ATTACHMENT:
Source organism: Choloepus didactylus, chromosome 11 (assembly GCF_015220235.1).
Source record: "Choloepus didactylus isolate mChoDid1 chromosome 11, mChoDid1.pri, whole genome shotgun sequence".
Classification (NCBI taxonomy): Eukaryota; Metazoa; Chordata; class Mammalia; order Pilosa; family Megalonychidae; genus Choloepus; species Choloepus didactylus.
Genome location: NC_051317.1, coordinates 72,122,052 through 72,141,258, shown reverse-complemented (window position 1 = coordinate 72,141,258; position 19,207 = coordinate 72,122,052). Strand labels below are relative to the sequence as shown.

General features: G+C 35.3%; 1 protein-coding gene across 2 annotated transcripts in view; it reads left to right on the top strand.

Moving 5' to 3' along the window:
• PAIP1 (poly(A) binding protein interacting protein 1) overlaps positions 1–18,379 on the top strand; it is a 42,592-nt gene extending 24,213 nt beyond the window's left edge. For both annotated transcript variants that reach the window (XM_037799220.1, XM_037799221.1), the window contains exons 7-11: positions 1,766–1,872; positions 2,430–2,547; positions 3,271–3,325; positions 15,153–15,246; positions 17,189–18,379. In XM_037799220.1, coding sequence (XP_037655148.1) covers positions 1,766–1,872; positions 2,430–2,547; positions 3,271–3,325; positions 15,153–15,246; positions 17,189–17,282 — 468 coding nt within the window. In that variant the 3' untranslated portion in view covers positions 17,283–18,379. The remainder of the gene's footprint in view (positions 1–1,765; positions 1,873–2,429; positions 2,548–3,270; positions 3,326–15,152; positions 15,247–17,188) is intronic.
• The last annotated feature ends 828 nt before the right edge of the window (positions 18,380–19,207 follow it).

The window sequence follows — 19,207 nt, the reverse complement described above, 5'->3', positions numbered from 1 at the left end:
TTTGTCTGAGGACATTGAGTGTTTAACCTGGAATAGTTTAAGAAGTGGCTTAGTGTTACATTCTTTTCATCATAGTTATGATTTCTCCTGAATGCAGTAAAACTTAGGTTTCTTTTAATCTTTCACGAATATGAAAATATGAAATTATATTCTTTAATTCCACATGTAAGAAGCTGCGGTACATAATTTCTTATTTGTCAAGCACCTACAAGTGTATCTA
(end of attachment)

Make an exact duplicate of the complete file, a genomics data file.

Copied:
Source organism: Choloepus didactylus, chromosome 11 (assembly GCF_015220235.1).
Source record: "Choloepus didactylus isolate mChoDid1 chromosome 11, mChoDid1.pri, whole genome shotgun sequence".
Classification (NCBI taxonomy): Eukaryota; Metazoa; Chordata; class Mammalia; order Pilosa; family Megalonychidae; genus Choloepus; species Choloepus didactylus.
Genome location: NC_051317.1, coordinates 72,122,052 through 72,141,258, shown reverse-complemented (window position 1 = coordinate 72,141,258; position 19,207 = coordinate 72,122,052). Strand labels below are relative to the sequence as shown.

General features: G+C 35.3%; 1 protein-coding gene across 2 annotated transcripts in view; it reads left to right on the top strand.

Moving 5' to 3' along the window:
• PAIP1 (poly(A) binding protein interacting protein 1) overlaps positions 1–18,379 on the top strand; it is a 42,592-nt gene extending 24,213 nt beyond the window's left edge. For both annotated transcript variants that reach the window (XM_037799220.1, XM_037799221.1), the window contains exons 7-11: positions 1,766–1,872; positions 2,430–2,547; positions 3,271–3,325; positions 15,153–15,246; positions 17,189–18,379. In XM_037799220.1, coding sequence (XP_037655148.1) covers positions 1,766–1,872; positions 2,430–2,547; positions 3,271–3,325; positions 15,153–15,246; positions 17,189–17,282 — 468 coding nt within the window. In that variant the 3' untranslated portion in view covers positions 17,283–18,379. The remainder of the gene's footprint in view (positions 1–1,765; positions 1,873–2,429; positions 2,548–3,270; positions 3,326–15,152; positions 15,247–17,188) is intronic.
• The last annotated feature ends 828 nt before the right edge of the window (positions 18,380–19,207 follow it).

The window sequence follows — 19,207 nt, the reverse complement described above, 5'->3', positions numbered from 1 at the left end:
TTTGTCTGAGGACATTGAGTGTTTAACCTGGAATAGTTTAAGAAGTGGCTTAGTGTTACATTCTTTTCATCATAGTTATGATTTCTCCTGAATGCAGTAAAACTTAGGTTTCTTTTAATCTTTCACGAATATGAAAATATGAAATTATATTCTTTAATTCCACATGTAAGAAGCTGCGGTACATAATTTCTTATTTGTCAAGCACCTACAAGTGTATCTA